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State of the Nation

Social researcher Hugh Mackay on building a more compassionate and less anxious society.

Social researcher Hugh Mackay on building a more compassionate and less anxious society.

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Life & Faith: Beyond Belief

“Some public health experts are now saying that loneliness is a greater risk to our public health than obesity.”

Hugh Mackay, one of Australia’s leading researchers, believes there’s something wrong with the state of our nation and the lives of its citizens.

“You can look at specific factors in individual cases and say, this person is anxious because of rent stress, or because of job insecurity, or because of relationship breakdown, or loss of faith … but when you’ve got epidemic proportions, I think you have to look at society,” Hugh Mackay says. “We need to live in communities that sustain us and nurture us, protect us and give us a sense of identity. When we feel cut off from the herd, anxiety goes up.”

In his latest book, Australia Reimagined: Towards a more compassionate, less anxious society, he addresses some of the forces at work in our communities – including disappointment in political leadership, loss of faith in once-respected institutions like the church, faltering education standards, and the proliferation of social media – that are causing us to experience, sometimes paradoxically, more loneliness.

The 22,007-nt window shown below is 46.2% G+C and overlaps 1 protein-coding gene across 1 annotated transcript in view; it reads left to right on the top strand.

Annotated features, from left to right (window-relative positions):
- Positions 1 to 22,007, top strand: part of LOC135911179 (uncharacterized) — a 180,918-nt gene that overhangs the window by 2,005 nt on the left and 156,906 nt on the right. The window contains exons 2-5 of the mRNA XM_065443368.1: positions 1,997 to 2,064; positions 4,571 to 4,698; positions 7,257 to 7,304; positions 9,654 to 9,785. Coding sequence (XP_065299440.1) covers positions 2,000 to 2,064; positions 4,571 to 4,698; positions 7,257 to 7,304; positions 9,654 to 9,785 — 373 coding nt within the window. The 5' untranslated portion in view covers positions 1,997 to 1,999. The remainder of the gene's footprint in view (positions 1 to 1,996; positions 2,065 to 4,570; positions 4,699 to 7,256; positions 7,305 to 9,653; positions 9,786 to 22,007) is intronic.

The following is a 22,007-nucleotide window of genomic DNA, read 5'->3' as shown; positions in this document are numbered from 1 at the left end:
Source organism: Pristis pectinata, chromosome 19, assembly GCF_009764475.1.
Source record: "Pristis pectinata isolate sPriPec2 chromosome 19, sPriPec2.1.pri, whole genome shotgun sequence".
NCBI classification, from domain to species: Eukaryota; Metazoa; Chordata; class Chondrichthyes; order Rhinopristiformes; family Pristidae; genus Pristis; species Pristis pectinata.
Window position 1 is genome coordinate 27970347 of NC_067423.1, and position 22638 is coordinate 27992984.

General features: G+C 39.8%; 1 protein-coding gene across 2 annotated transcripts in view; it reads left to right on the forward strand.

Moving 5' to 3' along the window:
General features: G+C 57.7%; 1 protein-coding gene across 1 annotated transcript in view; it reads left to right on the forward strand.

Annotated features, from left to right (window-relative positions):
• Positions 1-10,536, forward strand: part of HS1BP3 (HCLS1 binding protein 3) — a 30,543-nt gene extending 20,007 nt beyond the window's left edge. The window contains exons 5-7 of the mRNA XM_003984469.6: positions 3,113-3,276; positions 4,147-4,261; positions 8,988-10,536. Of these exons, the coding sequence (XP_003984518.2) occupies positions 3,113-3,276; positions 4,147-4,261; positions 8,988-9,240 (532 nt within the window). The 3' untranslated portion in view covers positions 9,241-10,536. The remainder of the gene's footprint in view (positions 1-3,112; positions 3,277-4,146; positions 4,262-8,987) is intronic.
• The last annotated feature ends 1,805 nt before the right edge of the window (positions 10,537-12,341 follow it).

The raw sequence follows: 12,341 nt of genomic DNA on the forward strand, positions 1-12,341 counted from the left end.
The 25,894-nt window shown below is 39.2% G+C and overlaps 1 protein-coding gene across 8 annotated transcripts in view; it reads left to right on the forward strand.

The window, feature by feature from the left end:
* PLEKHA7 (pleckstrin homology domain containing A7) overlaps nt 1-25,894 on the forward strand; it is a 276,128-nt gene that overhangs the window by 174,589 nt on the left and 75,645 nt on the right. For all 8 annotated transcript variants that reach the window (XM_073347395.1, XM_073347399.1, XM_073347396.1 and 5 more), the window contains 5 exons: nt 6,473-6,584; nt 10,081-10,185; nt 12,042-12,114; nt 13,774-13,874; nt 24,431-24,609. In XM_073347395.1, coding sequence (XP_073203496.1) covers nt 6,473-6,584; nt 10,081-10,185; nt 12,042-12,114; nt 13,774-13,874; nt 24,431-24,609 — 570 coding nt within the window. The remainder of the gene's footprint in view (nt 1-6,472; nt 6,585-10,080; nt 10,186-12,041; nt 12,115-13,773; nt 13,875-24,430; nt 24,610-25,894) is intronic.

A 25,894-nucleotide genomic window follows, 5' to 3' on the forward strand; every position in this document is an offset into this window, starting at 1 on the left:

“[Social media is] training us to communicate with each other in a way that strips the process of all the nuance … all the things that imply meaning that’s not just in the words.”

According to Hugh Mackay, things may have to get worse before they get better.

“It’s the death and resurrection model, in a way. There has to be a death before there’s a renewal,” he says. “I think politics will have to become more of a shamble, education levels will have to sink even further, the epidemic of mental illness will have to become even greater before we say this is now out of control. That’s assuming there isn’t a global war or economic disaster of some kind.”

But he remains confident that people will figure out a way forward, and communities will flourish.

“What I’m more optimistic about is that our sense of being human, and the sense of connectedness with other humans, will prevail – and will be the thing that pulls us back from the brink of disaster.”

And faith, he suggests, will play a role in the renewal of our communities towards a more compassionate and less anxious society.

“Even among people who don’t have any religious faith, they admire it and often envy it,” he says. “People recognise that the expression of faith, whether in medical care, social services, or education, is likely to be of a very high standard because it’s driven by this faith in the higher being, this higher power.”

Australia Reimagined: Towards a more compassionate, less anxious society is in stores now and available online: www.bit.ly/2s8OVRx

Hugh Mackay was a speaker at this year’s Sydney Writers’ Festival. To find out more about the festival, or to listen to interviews with other speakers, go to: www.swf.org.au

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